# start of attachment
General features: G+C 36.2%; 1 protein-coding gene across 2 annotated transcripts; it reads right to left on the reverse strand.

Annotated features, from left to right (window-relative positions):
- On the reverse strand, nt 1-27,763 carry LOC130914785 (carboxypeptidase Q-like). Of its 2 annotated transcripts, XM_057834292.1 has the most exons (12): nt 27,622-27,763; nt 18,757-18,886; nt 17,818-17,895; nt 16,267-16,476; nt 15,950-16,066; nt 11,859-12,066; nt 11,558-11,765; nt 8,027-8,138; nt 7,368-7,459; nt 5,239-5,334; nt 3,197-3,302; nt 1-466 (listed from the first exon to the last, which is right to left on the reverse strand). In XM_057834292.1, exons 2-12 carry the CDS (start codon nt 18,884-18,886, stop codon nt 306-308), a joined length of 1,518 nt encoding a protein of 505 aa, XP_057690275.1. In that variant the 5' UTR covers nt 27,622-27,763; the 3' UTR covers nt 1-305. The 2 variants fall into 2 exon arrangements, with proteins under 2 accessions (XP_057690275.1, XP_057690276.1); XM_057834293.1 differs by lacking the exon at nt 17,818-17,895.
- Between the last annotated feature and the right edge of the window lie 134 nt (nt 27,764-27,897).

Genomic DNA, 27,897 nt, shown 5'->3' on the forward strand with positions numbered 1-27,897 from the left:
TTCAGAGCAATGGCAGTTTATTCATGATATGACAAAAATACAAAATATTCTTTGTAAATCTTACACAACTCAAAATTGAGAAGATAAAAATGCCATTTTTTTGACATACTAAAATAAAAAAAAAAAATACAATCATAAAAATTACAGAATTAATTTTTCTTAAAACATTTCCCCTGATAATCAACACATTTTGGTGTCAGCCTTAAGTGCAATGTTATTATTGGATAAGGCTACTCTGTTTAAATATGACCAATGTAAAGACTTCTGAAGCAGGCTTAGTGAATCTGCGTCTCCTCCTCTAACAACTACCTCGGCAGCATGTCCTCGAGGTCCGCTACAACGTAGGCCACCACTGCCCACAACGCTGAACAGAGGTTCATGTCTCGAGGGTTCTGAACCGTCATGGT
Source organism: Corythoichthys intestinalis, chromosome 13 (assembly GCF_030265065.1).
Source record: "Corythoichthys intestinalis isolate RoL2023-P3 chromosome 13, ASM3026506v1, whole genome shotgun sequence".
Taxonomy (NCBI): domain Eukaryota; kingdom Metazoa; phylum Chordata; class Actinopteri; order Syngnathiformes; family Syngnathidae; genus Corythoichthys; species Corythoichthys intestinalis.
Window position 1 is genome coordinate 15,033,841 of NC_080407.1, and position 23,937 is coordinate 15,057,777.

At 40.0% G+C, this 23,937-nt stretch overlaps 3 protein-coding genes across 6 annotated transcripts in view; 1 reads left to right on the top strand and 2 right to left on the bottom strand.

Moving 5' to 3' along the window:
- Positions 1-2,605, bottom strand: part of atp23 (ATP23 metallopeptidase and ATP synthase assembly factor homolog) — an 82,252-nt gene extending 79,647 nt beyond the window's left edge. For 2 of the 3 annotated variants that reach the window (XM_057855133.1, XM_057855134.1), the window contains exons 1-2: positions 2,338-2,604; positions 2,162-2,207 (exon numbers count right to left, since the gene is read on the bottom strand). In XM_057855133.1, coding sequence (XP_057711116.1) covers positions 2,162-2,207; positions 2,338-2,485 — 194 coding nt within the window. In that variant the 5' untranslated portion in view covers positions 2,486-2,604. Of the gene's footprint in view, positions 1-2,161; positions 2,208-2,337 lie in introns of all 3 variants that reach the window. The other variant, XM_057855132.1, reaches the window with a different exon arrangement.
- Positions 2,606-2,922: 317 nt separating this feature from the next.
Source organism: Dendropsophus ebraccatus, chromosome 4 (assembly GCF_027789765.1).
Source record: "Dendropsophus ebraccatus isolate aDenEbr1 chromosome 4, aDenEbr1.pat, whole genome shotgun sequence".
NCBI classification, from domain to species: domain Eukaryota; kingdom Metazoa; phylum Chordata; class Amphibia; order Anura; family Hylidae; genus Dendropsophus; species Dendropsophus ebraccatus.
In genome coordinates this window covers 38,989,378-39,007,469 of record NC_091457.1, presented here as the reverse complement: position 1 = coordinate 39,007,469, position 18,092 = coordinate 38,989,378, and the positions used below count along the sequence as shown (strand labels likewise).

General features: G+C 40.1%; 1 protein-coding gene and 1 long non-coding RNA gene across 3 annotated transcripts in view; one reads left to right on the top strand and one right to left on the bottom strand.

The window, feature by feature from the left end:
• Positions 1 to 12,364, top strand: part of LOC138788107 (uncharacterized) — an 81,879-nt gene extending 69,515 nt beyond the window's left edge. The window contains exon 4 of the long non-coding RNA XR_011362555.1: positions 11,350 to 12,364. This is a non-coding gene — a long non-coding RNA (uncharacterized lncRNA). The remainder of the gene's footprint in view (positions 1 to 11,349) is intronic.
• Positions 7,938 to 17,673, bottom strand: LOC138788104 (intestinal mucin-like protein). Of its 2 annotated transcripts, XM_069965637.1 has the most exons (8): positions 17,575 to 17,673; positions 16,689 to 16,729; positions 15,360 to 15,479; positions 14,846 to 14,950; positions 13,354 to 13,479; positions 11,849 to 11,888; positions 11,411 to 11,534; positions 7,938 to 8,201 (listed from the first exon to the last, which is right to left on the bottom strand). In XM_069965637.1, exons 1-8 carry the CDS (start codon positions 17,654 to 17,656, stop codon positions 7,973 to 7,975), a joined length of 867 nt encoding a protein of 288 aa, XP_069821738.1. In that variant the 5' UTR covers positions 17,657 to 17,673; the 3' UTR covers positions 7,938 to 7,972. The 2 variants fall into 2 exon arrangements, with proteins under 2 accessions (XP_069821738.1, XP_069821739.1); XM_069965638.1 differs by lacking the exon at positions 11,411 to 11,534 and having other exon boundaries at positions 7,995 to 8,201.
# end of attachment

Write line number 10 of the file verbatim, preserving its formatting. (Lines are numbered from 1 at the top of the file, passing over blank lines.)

Window position 1 is genome coordinate 15,033,841 of NC_080407.1, and position 23,937 is coordinate 15,057,777.